Take this version of The Zombies "She's Not There" for example. Synth-pop versions of classic sixties records were none too unusual - we've already had "Summer In The City" and "Day Tripper" on this blog - but this one takes the original and utterly remodels it, noting the extreme eeriness of the sixties version and turning into an icy futuristic blast. Some people will consider it to be sacrilege, but it's definitely an interesting piece of work, and certainly not a lazy cover. The Dub Version on the B-side in particular takes matters forward and creates a spacey, atmospheric and largely instrumental piece of work which moves so far from the beat blueprint that you'd almost struggle to identify it.

(Entry continues beneath the sound files).

Label: PRT
Year of Release: 1983

Panic's follow-up single "Ticket To The Tropics" was an original group composition, and is a fatter, fuller piece of work, dropping the cold minimalism and padding itself out into sophisticated eighties pop. Again, though, the remix on the flip side takes the track into more interesting directions, adding echo, and a doomy atmosphere. Panic really seemed to excel at mysterious soundscapes if these two singles are anything to go by.

Unfortunately, anyone wondering who they were isn't going to find any answers from me. I have no bloody clue. 45cat didn't even have these singles listed on their usually ridiculously comprehensive website (I've remedied that) and the rest of the Internet isn't helping me out much either. The fact that Panic is a horrible name for the purposes of Google is also hindering me. If you know more, please do drop me a line.

19 July 2015

Nite People - P.M./ Season of The Rain

Label: Page One
Year of Release: 1969

There's a tendency among many music journalists to try to claim that the progression of sounds in rock and pop follow very straight and simple lines. You've heard these ideas many times before - the notion that punk killed progressive rock, for instance, when progressive rock sales had declined by '76 anyway. Genres seldom kill other genres, it's more that rock music progresses, sometimes in the blink of an eye, sometimes at a snail's pace. Punk did not "destroy" progressive rock with one revolutionary slap, punk simply represented a progression (or, you could argue, regression) of some of the ideas found in both glam rock and more anarchic late sixties/ early seventies acts like The Deviants or The Pink Fairies. And indeed garage rock.

So bands that exist between the cultural rifts of movements, offering the best parts of each, are often fascinating. Southampton's Nite People existed by the late sixties with their feet on either side of mod and progressive rock, and that makes them quite unique and also a really interesting (and, on occasion, quite thrilling) listen. At their best, they specialised in taking the kinds of ideas normally found on soul records and adding an incredibly fussy but somehow very forceful kind of rockism to them, and that's probably most apparent on the much-compiled and bloody good "P.M." The organ licks have that doomy, prog air to them and the guitar solo is dramatic, but it's undercut with a floor-friendly beat and the lyrical concerns of a pilled-up mod raver. Nite People weren't alone in this area - Shy Limbs (with Greg Lake) trod similar paths - but they're referenced less frequently due to the fact that they're missing a star connection. Both artists also bear vague similarities to The Charlatans, though I doubt they were direct inspirations…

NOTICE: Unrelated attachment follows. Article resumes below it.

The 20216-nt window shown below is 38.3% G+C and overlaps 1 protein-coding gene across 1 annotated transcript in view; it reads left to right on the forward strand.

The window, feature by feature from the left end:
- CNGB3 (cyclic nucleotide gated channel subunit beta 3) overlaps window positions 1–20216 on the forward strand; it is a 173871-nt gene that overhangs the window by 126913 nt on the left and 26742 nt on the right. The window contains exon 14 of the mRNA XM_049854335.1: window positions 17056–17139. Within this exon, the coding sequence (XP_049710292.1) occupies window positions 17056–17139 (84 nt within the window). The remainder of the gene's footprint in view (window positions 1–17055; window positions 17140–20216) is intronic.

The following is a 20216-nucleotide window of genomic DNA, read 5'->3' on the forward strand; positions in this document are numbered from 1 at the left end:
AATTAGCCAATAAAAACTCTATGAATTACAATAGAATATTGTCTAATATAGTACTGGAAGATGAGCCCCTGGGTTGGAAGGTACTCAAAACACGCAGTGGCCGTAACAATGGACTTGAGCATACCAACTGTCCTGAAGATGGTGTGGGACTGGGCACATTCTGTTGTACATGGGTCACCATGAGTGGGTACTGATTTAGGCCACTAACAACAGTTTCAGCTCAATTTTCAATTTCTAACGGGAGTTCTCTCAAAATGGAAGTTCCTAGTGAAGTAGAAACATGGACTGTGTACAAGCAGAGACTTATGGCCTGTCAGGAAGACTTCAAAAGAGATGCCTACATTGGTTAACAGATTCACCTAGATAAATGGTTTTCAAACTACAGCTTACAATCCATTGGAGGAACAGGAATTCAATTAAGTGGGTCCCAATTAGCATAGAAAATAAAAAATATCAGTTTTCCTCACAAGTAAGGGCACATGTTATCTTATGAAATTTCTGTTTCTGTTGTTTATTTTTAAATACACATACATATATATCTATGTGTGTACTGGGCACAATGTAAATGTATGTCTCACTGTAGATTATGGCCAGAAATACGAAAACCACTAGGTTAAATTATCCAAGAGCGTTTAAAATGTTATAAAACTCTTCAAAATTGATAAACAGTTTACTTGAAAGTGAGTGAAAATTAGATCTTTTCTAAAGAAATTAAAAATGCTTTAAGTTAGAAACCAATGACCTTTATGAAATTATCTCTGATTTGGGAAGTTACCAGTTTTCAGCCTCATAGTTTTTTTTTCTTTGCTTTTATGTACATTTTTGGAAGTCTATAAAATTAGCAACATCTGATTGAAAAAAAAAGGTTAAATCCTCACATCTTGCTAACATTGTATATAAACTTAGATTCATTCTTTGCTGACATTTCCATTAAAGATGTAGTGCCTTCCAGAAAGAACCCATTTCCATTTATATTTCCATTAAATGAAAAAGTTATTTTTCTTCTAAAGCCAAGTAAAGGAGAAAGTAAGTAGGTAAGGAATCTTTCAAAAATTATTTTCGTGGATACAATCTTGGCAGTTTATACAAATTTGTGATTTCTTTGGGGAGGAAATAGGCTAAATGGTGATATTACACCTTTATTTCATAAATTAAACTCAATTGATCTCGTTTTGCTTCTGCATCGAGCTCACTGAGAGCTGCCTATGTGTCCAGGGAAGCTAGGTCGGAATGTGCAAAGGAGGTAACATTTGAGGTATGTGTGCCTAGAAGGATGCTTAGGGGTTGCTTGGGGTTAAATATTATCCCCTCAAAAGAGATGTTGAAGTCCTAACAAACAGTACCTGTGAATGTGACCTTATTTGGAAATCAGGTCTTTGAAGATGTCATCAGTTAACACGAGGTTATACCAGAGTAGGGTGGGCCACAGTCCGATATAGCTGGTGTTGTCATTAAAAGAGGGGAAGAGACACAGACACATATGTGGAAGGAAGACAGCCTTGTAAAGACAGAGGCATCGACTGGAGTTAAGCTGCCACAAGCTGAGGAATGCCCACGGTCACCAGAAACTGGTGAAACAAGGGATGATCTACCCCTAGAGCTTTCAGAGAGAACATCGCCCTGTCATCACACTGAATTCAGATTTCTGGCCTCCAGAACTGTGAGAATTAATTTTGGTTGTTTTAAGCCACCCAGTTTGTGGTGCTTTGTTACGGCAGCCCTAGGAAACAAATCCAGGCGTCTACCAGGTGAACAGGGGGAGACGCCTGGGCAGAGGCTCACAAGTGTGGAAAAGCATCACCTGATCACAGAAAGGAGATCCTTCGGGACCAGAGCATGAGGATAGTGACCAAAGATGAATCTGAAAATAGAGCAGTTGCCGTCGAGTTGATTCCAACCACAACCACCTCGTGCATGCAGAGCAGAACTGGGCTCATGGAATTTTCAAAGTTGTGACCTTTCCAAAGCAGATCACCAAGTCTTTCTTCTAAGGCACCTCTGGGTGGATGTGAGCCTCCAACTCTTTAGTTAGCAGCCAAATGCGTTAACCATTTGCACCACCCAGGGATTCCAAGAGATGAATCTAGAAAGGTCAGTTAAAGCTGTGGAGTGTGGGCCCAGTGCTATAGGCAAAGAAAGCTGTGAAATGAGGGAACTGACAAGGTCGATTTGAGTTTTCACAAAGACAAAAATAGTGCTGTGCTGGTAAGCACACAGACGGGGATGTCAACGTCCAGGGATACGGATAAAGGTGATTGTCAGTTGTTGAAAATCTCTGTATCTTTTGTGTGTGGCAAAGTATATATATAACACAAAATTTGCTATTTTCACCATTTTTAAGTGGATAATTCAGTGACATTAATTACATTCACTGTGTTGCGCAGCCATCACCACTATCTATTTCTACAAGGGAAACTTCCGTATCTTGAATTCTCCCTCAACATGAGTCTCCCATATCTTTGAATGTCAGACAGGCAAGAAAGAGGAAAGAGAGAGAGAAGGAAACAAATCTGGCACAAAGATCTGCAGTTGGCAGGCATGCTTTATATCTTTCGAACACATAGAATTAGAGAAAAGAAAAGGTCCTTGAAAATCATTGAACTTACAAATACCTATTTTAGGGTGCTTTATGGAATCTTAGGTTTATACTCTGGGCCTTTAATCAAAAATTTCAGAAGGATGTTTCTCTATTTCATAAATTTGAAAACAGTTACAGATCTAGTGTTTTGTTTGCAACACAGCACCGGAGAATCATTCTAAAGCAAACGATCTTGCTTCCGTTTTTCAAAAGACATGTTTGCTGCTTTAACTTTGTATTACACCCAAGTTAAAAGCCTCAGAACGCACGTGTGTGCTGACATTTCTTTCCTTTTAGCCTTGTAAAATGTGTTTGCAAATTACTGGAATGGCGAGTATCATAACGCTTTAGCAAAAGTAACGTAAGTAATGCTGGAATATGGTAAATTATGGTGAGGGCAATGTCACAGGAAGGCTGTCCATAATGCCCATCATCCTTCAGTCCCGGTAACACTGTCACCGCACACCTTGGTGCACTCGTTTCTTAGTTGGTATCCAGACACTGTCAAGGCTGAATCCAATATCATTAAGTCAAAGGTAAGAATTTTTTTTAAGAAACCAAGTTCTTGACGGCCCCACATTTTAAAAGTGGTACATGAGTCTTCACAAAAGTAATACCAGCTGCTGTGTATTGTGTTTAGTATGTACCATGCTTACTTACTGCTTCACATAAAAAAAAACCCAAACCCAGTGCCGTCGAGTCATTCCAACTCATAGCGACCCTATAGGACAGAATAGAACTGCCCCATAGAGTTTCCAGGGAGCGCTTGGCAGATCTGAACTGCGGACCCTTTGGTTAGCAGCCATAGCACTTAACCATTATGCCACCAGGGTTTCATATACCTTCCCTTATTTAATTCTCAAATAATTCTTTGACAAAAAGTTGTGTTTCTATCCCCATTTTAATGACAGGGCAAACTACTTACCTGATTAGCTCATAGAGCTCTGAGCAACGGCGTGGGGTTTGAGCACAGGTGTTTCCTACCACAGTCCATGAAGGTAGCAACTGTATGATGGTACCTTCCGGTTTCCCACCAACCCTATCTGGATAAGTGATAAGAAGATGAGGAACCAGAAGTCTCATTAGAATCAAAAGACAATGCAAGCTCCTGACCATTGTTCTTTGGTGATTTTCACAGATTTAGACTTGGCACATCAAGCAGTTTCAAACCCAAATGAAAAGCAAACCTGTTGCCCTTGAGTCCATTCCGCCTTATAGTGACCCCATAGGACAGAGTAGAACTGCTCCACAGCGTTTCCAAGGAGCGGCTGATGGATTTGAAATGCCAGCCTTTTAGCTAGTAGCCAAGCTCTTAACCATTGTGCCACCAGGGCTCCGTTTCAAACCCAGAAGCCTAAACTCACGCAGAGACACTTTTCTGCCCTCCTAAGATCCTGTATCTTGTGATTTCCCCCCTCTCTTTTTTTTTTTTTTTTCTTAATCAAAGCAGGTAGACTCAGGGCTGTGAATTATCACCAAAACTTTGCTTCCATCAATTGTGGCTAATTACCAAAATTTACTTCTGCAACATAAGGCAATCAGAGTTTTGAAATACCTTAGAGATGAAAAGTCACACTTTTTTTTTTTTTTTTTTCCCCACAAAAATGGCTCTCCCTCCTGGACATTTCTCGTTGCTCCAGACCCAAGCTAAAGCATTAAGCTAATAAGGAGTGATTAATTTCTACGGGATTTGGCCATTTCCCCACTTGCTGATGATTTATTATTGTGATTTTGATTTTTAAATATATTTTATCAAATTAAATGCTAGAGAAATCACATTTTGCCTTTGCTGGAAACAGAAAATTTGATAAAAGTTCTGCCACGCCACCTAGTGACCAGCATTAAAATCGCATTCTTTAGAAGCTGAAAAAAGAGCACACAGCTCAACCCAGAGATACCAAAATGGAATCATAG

"P.M." is widely available on all your usual download sites, and also on Youtube. The fact that it's commercially available puts it outside the remit of this site. However, the flip side "Season of the Rain" is an Elton John and Bernie Taupin composition which isn't available anywhere in this version, and is a genuine curiosity. They're surprisingly true to the Elton John style and vision throughout, though the thunderously heavy organ pounds away faithfully as usual, adding an extra slab of drama.

Nite People consisted of Patrick Bell on sax, Martin Clark on bass, Barry Curtis on keyboards, Christopher Ferguson and Francis Gordon on guitar, and Jimmy Warwick on vocals. This was their final single and their present whereabouts is not clear to me.